Adverse events (AEs), particularly with drug therapies, remain a challenge in modern healthcare. The increasing complexity of cancer therapeutics, an ageing population, and rising multimorbidity all continue to contribute to and complicate safety issues for patients. However, while our understanding of AEs should be evolving, and our AE storytelling for patients should be more engaging, reporting of AEs really has not changed. Indeed, AE narratives remain directed at clinicians and regulators, rather than to patients. We believe there is value in being able to tell patients an AE narrative. Many patients on treatments will experience AEs: for those that do, what are those AEs like? Do they have more than one, and will they be symptoms of a larger experience (e.g., fever). Our registry, Melanoma UK, one of several registries on our real-world-evidence platform and co-created with Melanoma UK, collects patient-reported AE data directly using the PRO-CTCAE instrument: specifically, decreased appetite, nausea, vomiting, diarrhoea, abdomen pain, itchy skin, headache, fatigue, shivering, and sweating.
We decided to explore what this story might look like, using our data, and focusing on severe AEs (Note: since the PRO-CTCAE has no grading algorithm yet, we graded these on a combination of severity and frequency).
Below is the incidence of each AE in our data – the traditional stopping point, but that is paradigmatic of what we want to change. Instead, let’s think about co-occurrence: how many AEs are experienced by each person, and what are they?
Table 1. AE incidence reported in the Melanoma UK study
Let’s start with Figure 1. For patients reporting at least one AE, 60% report only one. Nearly 25% report two, and so on – 40% of people reporting AEs experience more than one.
Figure 1: Co-occurrence of AEs reported in the Melanoma UK study
Now let’s look at how these AEs correlate – Figure 2. Note that we want to add an element to our AE storytelling: visual communication. One of the shortcomings that we find in traditional AE reporting is the dryness of a table of incidence. To us, this is the difference between AEs being treated as incidental vs relational, with the second concept resonating with patients much more.
Figure 2 therefore shows the correlation matrix as a heatmap. With this we can quickly locate some points of interest: shivering, sweating, and fatigue; nausea, vomiting, and decreased appetite. These appear to be hotspots, suggesting higher co-occurrence – and, we can note that they are of a type.
Figure 2: Correlation heatmap of AEs reported in the Melanoma UK study
We explore that concept of co-occurrence with Figure 3: Network of reported AEs in the Melanoma UK study, a network diagram. Immediately we see that the network is mapped into two clusters (using Louvain modularity/community detection), corresponding with the correlations heatmap above: one cluster around what is likely to be latent fever; another which is clustering around GI and nausea issues. And the curiosity of itchy skin, which appears outside of any constellation – almost, unless we do believe in latent fever, and we think about it differently.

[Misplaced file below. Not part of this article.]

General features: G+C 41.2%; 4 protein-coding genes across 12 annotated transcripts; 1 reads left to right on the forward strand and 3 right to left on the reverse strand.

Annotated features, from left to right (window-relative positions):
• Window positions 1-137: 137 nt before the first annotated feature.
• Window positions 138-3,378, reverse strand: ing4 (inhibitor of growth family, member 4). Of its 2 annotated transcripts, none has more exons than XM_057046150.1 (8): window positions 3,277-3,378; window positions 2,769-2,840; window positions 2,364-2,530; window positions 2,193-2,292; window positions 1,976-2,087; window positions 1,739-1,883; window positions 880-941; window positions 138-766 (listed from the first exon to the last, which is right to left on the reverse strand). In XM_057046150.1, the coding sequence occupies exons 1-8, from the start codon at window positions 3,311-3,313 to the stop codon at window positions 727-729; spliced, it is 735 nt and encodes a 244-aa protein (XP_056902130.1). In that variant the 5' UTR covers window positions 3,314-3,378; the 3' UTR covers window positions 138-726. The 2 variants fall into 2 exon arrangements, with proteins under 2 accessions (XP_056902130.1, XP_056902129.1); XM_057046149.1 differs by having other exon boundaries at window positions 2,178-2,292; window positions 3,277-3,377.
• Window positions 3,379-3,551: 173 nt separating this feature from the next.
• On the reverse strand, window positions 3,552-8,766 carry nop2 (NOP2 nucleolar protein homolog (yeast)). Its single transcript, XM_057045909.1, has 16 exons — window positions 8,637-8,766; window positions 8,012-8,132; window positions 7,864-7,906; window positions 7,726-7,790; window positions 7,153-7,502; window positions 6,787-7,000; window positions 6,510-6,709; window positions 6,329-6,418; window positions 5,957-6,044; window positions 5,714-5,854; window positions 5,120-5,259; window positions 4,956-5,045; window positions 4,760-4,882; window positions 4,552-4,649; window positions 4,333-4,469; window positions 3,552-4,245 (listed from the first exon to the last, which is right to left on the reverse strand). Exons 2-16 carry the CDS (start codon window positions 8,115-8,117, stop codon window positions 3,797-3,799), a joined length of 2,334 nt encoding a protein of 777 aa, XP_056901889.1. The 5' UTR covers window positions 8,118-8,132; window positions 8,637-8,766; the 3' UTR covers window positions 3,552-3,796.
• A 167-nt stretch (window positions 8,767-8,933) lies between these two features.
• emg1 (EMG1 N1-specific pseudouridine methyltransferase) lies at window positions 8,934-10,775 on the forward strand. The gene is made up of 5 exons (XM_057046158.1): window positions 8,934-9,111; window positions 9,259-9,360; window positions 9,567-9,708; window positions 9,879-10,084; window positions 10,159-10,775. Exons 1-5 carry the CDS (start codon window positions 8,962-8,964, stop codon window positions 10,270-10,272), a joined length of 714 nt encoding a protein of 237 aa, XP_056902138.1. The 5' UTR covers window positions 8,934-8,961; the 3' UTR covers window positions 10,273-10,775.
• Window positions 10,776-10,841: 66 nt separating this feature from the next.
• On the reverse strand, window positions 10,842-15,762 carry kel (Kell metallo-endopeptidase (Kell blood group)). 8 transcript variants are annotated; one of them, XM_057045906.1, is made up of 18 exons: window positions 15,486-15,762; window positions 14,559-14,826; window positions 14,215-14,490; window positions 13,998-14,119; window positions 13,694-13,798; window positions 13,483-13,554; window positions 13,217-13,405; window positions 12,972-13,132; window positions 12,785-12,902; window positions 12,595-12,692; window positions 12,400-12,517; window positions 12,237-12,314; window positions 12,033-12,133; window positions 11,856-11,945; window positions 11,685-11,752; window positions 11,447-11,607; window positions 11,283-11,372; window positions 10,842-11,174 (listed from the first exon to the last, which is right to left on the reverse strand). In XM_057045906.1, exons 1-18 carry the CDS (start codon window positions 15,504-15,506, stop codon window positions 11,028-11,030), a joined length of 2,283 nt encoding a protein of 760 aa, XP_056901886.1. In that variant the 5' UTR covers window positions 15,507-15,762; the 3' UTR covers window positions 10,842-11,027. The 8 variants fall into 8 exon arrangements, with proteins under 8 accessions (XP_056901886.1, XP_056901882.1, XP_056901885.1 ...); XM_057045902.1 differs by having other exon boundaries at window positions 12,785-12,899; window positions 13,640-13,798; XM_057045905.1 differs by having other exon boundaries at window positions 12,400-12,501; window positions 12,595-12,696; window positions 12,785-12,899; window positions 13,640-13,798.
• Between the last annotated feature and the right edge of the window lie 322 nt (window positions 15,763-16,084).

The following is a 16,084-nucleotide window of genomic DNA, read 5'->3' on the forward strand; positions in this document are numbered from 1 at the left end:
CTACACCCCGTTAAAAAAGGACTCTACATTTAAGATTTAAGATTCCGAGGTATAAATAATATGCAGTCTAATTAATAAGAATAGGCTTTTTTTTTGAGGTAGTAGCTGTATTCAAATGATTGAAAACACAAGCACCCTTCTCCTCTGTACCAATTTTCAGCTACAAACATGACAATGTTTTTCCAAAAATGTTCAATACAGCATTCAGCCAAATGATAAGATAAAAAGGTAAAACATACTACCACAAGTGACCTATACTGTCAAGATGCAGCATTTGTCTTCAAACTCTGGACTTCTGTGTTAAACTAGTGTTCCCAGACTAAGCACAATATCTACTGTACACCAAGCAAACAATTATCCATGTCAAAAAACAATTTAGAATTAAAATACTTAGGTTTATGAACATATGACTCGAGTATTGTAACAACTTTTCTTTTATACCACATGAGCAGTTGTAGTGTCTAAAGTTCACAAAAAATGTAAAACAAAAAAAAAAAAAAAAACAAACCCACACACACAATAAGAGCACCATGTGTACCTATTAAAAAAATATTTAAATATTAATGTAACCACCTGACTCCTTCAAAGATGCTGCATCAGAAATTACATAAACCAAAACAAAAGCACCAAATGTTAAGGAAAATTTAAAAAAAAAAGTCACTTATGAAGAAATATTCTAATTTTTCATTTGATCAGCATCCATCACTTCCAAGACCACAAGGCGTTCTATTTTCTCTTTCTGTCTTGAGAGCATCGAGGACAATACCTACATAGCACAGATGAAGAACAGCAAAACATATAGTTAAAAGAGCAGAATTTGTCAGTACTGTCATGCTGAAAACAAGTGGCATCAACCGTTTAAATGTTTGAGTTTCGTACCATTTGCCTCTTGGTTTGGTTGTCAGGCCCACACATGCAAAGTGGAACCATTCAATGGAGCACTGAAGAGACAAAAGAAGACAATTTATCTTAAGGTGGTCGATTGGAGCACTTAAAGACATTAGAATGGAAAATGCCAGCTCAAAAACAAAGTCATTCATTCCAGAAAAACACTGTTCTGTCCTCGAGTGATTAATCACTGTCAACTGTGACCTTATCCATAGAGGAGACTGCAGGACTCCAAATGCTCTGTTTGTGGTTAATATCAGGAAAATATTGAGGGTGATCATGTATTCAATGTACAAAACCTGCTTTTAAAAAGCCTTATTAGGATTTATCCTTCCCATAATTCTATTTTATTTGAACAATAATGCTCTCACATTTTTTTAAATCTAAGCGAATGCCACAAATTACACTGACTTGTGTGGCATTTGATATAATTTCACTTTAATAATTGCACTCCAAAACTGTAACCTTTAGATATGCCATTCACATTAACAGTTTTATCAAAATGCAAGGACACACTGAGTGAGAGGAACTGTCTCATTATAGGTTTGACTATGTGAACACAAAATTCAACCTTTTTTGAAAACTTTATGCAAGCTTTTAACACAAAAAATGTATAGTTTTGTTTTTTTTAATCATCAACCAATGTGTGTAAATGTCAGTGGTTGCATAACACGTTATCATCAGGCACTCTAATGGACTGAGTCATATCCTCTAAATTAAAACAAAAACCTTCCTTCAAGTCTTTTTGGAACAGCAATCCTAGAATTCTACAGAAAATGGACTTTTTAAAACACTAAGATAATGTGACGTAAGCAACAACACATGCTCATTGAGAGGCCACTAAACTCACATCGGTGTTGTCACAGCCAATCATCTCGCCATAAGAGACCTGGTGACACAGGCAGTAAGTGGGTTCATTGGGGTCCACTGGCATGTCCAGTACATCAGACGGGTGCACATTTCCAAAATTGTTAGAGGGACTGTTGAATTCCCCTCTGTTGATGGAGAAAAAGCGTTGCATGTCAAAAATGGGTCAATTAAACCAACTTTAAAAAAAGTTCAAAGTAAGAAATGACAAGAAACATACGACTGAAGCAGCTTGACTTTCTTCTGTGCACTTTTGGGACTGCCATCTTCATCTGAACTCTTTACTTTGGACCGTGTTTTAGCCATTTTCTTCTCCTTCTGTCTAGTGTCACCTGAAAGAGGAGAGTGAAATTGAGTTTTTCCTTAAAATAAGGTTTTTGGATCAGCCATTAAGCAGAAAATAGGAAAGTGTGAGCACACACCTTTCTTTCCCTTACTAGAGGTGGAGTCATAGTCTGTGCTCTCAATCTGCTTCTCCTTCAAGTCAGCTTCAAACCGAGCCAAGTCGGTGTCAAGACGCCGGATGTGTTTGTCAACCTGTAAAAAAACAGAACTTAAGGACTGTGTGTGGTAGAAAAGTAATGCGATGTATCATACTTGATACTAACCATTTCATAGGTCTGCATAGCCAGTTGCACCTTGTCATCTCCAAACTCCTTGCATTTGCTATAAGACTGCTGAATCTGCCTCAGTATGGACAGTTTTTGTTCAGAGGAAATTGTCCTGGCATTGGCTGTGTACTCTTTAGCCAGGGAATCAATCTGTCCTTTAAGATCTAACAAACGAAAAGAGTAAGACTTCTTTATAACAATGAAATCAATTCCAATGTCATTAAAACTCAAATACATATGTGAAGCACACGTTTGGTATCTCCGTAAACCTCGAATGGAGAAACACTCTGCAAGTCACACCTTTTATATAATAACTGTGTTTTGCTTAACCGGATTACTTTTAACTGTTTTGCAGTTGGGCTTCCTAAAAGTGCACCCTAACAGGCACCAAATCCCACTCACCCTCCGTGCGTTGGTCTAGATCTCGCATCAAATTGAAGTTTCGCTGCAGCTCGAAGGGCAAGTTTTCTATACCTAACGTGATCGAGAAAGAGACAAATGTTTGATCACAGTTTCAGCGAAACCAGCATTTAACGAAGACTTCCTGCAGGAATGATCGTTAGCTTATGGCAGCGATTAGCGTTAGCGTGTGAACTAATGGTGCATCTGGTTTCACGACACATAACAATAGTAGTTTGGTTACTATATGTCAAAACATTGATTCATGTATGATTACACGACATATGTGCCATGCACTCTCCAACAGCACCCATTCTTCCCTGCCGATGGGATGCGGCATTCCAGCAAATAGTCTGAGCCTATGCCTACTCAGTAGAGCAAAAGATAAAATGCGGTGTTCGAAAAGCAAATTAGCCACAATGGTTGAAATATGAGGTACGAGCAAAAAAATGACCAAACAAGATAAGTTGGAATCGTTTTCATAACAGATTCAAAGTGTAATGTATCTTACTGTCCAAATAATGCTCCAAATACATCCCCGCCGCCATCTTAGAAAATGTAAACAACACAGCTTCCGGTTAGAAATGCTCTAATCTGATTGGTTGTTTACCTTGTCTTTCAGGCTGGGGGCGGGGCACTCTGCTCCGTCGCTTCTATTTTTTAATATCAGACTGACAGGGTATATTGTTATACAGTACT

This is what our visualization is helping us accomplish, and what patients also can see for themselves: if I get serious AEs, I will probably get one or both of these underlying problems, with these two sets of symptoms, at least one of which will be severe.
Figure 3: Network of reported AEs in the Melanoma UK study
*Note: Node size – frequency of the particular AEs; Edge width – correlation coefficient between the two nodes; Node colours – clusters
This continues to additional levels of specificity, e.g., AEs, their incidence, type, and severity, change and grow as disease severity itself worsens.
We looked at melanoma split into stages 1 and 2 vs 3 and 4 – Figure 4, a very simple attempt to separate out advanced/metastatic melanoma. Immediately, we see the correlation heatmap separate as well: patients with earlier stages of melanoma appear to see a diarrhoea/abdominal pain cluster, and headaches more generally, but not much else with a pattern. For patients with advanced disease, our clustering from before still holds even as all AEs begin to co-occur more – reflecting increased incidence.
Figure 4. Correlation heatmap, by disease stage, of AEs reported in the Melanoma UK study
Finally, we tried to visualize these relationships. We have designed a chord diagram with two groups; one with AEs and another with stages. Figure 5 shows perfectly that these relationships can be visualized.
Melanoma Adverse Events vs Stages
Melanoma Stage 1
Melanoma Stage 2
Melanoma Stage 3
Melanoma Stage 4
Figure 5: Relationships between disease state and AEs reported in the Melanoma UK study
One can quickly see and infer from this that, as disease progresses, the bands connected to AEs increase in width and number. This exercise has been pretty basic, but we wanted to convey a serious point, one that we believe should be treated seriously by researchers. Everything that we have run through, relative to the table of AE incidence at the start, has given us a richer understanding, not only of AEs and how they occur, but also a better sense of what AEs mean from a patient perspective, or what their experience of the AEs might be. For the patient, being presented with networks, correlation heatmaps, or chord diagrams – any one of those would help them understand how AEs might fit into, or even form, their experience of treatment for their disease.
We think this is really important. This relates back to our platform and our mission to “give patients a voice through technology.” We develop all of our registries collaboratively with patients and organisations that help us understand critical things such as: how AEs are impactful in their lives, and how they want to be presented with data that they can use.
By Harshitha Ravindra